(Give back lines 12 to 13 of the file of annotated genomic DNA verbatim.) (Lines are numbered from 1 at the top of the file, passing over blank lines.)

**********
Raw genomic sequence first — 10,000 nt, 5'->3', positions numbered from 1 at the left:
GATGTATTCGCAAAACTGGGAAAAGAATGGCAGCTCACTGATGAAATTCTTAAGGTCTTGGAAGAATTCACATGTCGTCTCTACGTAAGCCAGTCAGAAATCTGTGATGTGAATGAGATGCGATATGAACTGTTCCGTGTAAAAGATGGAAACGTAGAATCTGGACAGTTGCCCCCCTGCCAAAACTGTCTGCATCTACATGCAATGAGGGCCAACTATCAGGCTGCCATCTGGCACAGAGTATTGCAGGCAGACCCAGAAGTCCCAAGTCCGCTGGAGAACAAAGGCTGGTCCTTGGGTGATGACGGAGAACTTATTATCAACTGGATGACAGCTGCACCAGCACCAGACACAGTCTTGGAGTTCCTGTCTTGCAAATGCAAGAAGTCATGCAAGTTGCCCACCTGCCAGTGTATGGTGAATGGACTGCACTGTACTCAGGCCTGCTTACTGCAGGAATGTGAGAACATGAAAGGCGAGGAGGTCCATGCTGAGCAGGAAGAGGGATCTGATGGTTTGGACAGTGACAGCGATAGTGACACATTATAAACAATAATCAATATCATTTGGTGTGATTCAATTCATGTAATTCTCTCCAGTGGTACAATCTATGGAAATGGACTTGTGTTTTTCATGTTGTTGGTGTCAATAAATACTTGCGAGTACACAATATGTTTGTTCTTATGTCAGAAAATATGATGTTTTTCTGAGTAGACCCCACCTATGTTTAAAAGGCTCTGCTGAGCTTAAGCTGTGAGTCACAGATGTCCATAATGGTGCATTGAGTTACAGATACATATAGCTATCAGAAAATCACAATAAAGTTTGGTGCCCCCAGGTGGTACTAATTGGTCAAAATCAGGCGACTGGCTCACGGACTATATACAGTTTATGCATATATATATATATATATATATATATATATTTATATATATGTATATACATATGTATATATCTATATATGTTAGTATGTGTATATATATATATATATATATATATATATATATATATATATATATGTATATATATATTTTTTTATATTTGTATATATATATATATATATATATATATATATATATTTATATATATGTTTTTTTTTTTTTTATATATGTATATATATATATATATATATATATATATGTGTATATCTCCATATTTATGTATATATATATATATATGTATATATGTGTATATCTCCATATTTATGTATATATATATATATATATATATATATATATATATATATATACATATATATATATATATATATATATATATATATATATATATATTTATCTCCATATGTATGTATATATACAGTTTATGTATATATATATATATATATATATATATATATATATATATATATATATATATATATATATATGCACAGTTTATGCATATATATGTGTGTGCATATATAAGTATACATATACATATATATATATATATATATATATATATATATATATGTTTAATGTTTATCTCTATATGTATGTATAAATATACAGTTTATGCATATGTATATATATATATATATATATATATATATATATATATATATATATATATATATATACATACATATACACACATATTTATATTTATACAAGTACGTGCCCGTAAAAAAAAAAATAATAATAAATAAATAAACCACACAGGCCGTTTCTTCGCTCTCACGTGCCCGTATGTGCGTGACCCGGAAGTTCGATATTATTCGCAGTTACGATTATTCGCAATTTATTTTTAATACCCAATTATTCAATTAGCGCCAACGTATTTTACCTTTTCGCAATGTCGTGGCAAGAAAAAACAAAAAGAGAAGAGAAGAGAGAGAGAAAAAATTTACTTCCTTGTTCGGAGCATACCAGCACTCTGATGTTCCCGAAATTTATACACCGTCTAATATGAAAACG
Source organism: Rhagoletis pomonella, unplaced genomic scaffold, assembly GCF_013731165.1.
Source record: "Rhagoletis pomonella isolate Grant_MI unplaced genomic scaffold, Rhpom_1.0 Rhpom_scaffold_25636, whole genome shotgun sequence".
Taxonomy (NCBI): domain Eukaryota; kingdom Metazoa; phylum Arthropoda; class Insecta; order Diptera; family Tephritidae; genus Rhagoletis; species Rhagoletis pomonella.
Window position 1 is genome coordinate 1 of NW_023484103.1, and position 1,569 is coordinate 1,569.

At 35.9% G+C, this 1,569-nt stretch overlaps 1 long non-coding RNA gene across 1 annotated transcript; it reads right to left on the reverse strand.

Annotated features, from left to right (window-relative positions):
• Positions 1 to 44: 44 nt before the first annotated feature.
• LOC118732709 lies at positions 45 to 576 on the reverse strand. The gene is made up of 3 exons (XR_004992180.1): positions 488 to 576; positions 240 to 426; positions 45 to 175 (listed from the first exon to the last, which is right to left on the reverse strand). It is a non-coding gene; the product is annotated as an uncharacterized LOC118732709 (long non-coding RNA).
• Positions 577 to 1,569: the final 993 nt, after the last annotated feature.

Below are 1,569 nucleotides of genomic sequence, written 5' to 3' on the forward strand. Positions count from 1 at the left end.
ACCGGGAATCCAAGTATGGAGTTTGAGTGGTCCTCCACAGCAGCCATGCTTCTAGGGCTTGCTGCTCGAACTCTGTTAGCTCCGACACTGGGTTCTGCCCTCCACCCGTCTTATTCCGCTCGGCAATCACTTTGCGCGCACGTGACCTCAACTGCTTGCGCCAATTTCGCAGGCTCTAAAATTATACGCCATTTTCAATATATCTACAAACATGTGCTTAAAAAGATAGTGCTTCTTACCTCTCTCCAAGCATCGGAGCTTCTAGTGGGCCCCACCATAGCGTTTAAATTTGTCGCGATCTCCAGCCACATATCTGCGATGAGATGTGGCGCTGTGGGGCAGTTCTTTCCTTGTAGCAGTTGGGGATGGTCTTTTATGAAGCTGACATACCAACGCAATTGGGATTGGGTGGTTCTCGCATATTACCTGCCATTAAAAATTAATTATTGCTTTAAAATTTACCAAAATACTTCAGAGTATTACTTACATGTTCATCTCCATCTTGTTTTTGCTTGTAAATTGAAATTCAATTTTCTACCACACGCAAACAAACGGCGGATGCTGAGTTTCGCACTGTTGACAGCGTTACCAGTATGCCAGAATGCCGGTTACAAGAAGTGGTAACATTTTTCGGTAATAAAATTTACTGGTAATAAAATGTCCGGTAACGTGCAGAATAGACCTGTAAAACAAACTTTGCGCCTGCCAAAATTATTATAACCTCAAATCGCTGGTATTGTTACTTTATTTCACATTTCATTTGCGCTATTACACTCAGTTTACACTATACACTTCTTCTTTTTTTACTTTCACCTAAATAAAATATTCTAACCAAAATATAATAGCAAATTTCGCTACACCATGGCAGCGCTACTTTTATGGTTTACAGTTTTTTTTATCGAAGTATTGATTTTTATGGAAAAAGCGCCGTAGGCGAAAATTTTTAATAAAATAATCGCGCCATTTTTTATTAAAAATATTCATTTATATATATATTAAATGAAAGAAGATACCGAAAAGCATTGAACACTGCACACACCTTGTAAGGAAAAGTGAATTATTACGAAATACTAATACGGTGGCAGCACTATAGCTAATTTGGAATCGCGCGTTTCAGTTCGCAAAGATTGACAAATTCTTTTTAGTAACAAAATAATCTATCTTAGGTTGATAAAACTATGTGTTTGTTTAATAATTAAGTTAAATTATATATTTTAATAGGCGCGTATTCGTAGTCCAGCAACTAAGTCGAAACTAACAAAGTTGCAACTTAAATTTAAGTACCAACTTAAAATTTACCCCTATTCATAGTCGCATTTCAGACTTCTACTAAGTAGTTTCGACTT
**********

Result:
Below are 1,569 nucleotides of genomic sequence, written 5' to 3' on the forward strand. Positions count from 1 at the left end.
ACCGGGAATCCAAGTATGGAGTTTGAGTGGTCCTCCACAGCAGCCATGCTTCTAGGGCTTGCTGCTCGAACTCTGTTAGCTCCGACACTGGGTTCTGCCCTCCACCCGTCTTATTCCGCTCGGCAATCACTTTGCGCGCACGTGACCTCAACTGCTTGCGCCAATTTCGCAGGCTCTAAAATTATACGCCATTTTCAATATATCTACAAACATGTGCTTAAAAAGATAGTGCTTCTTACCTCTCTCCAAGCATCGGAGCTTCTAGTGGGCCCCACCATAGCGTTTAAATTTGTCGCGATCTCCAGCCACATATCTGCGATGAGATGTGGCGCTGTGGGGCAGTTCTTTCCTTGTAGCAGTTGGGGATGGTCTTTTATGAAGCTGACATACCAACGCAATTGGGATTGGGTGGTTCTCGCATATTACCTGCCATTAAAAATTAATTATTGCTTTAAAATTTACCAAAATACTTCAGAGTATTACTTACATGTTCATCTCCATCTTGTTTTTGCTTGTAAATTGAAATTCAATTTTCTACCACACGCAAACAAACGGCGGATGCTGAGTTTCGCACTGTTGACAGCGTTACCAGTATGCCAGAATGCCGGTTACAAGAAGTGGTAACATTTTTCGGTAATAAAATTTACTGGTAATAAAATGTCCGGTAACGTGCAGAATAGACCTGTAAAACAAACTTTGCGCCTGCCAAAATTATTATAACCTCAAATCGCTGGTATTGTTACTTTATTTCACATTTCATTTGCGCTATTACACTCAGTTTACACTATACACTTCTTCTTTTTTTACTTTCACCTAAATAAAATATTCTAACCAAAATATAATAGCAAATTTCGCTACACCATGGCAGCGCTACTTTTATGGTTTACAGTTTTTTTTATCGAAGTATTGATTTTTATGGAAAAAGCGCCGTAGGCGAAAATTTTTAATAAAATAATCGCGCCATTTTTTATTAAAAATATTCATTTATATATATATTAAATGAAAGAAGATACCGAAAAGCATTGAACACTGCACACACCTTGTAAGGAAAAGTGAATTATTACGAAATACTAATACGGTGGCAGCACTATAGCTAATTTGGAATCGCGCGTTTCAGTTCGCAAAGATTGACAAATTCTTTTTAGTAACAAAATAATCTATCTTAGGTTGATAAAACTATGTGTTTGTTTAATAATTAAGTTAAATTATATATTTTAATAGGCGCGTATTCGTAGTCCAGCAACTAAGTCGAAACTAACAAAGTTGCAACTTAAATTTAAGTACCAACTTAAAATTTACCCCTATTCATAGTCGCATTTCAGACTTCTACTAAGTAGTTTCGACTT